Regensburg 2010 – wissenschaftliches Programm

Bereiche | Tage | Auswahl | Suche | Downloads | Hilfe

SYMR: Symposium Nuclear Magnetic Resonance: from Applications in Condensed-Matter Physics to New Frontiers

SYMR 7: Biopolymers and Biomaterials

SYMR 7.8: Vortrag

Mittwoch, 24. März 2010, 16:15–16:30, H37

Real-time in-situ study of oligo(ethylene glycol) reordering dynamics and immersion effects using PMIRRAS — •Stefan Zorn, Alexander Gerlach, and Frank Schreiber — Institut für Angewandte Physik, Universität Tübingen, Germany

Owing to their high importance in biological and medical applications, e.g. as tethering group for specific binding or, importantly, for passivation of surfaces against unspecific protein absorption, oligo(ethylene glycols) have been the subject of extensive studies. SFG and IR studies revealed strong interactions of water and SAM and strong conformational changes [1]. However, the exact mechanism of protein repulsion is still not fully understood. Here we present a real-time in-situ study of the reordering of the SAM structure during its growth in solution. Using a home build liquid cell with a very thin solution layer (ca. 1 um) we were able to monitor changes in conformation in real time in aqueous environment. With increasing surface coverage there is a change from an amorphous structure with mixed all-trans und helical conformation to a high ordered structure with predominantly helical conformation. A comparison with spectra measured in air shows differences in conformation due to the interaction with water which are more pronounced for lower surface coverage. We also monitored the stability of the SAM over long periods of time and the change in conformation with increasing temperature in solution. Our results shed new light onto the role of water on the structure and protein resistance of OEG SAMs and help to explain the conflicting results in various recent studies.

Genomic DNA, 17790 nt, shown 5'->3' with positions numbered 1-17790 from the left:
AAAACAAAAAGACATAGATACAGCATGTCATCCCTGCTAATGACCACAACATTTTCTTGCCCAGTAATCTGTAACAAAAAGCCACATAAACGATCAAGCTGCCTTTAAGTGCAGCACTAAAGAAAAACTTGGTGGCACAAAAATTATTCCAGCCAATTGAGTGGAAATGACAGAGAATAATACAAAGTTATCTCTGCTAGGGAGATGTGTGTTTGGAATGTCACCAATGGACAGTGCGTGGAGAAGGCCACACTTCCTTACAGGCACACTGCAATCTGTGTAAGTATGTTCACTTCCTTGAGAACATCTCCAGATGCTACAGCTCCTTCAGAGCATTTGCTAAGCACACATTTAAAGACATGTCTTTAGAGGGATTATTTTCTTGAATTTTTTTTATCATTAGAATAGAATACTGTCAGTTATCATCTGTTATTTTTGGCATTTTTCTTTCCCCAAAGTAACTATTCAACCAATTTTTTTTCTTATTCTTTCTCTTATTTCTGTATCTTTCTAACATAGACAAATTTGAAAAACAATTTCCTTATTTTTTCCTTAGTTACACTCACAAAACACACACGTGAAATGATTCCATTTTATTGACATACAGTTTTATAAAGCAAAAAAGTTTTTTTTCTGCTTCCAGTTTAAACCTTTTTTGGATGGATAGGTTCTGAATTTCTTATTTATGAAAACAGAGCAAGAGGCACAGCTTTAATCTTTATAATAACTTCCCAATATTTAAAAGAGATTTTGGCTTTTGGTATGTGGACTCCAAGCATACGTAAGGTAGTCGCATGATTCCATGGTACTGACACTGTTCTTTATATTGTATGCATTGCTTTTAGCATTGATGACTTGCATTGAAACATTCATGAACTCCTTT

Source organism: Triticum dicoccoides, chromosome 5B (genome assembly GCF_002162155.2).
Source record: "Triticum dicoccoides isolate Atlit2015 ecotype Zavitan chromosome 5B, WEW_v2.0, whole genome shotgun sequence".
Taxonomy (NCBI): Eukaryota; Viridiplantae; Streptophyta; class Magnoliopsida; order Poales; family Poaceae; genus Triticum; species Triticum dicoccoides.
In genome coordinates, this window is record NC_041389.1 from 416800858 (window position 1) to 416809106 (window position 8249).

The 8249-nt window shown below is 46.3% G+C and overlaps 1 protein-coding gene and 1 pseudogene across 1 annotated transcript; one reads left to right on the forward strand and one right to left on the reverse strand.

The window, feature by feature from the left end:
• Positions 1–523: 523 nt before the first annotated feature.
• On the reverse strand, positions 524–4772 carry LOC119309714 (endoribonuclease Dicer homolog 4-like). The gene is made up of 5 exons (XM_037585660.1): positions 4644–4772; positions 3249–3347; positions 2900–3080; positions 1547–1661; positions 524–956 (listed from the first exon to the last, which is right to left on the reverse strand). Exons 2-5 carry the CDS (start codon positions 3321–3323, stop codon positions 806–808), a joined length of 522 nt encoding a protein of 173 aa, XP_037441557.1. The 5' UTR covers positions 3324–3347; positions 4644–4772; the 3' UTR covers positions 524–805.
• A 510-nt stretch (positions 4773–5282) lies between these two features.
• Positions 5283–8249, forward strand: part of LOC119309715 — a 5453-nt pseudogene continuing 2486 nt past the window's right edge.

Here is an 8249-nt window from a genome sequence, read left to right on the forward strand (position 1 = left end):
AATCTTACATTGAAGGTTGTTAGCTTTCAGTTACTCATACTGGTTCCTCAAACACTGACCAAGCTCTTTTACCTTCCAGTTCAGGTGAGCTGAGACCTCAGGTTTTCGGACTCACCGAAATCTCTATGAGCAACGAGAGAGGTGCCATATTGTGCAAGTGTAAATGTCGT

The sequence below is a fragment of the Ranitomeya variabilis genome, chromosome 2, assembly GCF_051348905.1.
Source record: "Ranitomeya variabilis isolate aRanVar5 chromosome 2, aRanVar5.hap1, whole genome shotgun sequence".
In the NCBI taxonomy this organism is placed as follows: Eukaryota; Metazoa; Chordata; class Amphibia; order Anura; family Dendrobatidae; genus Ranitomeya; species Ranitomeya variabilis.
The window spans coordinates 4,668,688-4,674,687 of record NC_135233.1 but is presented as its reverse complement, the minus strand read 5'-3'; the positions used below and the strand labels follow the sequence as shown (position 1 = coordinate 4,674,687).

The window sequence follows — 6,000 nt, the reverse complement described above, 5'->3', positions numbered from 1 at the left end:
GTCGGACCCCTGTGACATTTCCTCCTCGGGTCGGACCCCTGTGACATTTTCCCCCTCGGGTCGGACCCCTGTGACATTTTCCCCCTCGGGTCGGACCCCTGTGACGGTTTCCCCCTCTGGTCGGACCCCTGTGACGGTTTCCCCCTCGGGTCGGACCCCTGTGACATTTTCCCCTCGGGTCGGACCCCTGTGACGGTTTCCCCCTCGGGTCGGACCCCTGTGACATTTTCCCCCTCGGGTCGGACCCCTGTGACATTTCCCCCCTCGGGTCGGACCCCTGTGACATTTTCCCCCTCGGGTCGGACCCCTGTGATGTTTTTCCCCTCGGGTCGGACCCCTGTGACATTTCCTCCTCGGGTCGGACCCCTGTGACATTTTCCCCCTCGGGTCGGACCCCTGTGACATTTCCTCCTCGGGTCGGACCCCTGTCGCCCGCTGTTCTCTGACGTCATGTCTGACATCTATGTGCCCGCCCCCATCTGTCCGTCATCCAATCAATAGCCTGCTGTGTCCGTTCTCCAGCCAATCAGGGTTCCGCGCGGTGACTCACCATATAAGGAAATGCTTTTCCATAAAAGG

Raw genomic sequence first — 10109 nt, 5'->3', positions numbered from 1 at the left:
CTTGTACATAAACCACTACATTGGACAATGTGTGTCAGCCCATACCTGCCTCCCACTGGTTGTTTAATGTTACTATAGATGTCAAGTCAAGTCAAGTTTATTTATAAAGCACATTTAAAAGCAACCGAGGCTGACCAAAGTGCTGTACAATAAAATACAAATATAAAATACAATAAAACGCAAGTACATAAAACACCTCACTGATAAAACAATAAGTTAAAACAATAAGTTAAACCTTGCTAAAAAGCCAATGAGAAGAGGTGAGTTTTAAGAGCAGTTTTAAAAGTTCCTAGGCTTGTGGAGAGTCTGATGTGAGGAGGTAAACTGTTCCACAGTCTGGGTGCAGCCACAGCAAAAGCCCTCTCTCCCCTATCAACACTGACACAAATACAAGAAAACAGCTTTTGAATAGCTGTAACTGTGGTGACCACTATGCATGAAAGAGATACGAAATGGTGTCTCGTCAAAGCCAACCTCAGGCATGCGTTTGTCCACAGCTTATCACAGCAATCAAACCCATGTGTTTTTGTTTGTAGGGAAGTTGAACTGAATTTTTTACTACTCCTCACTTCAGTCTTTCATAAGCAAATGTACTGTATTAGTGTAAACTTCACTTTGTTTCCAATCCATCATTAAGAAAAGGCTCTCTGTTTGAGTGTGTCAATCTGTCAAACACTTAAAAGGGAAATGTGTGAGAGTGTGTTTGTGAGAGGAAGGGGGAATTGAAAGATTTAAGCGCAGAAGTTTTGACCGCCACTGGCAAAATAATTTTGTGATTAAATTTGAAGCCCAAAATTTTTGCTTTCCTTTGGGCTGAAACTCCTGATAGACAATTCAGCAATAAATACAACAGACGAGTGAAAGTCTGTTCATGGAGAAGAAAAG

[1] M.W.A. Skoda et al., Langmuir 23 (2007) 970.

100% | Mobil-Ansicht | English Version | Kontakt/Impressum/Datenschutz
DPG-Physik > DPG-Verhandlungen > 2010 > Regensburg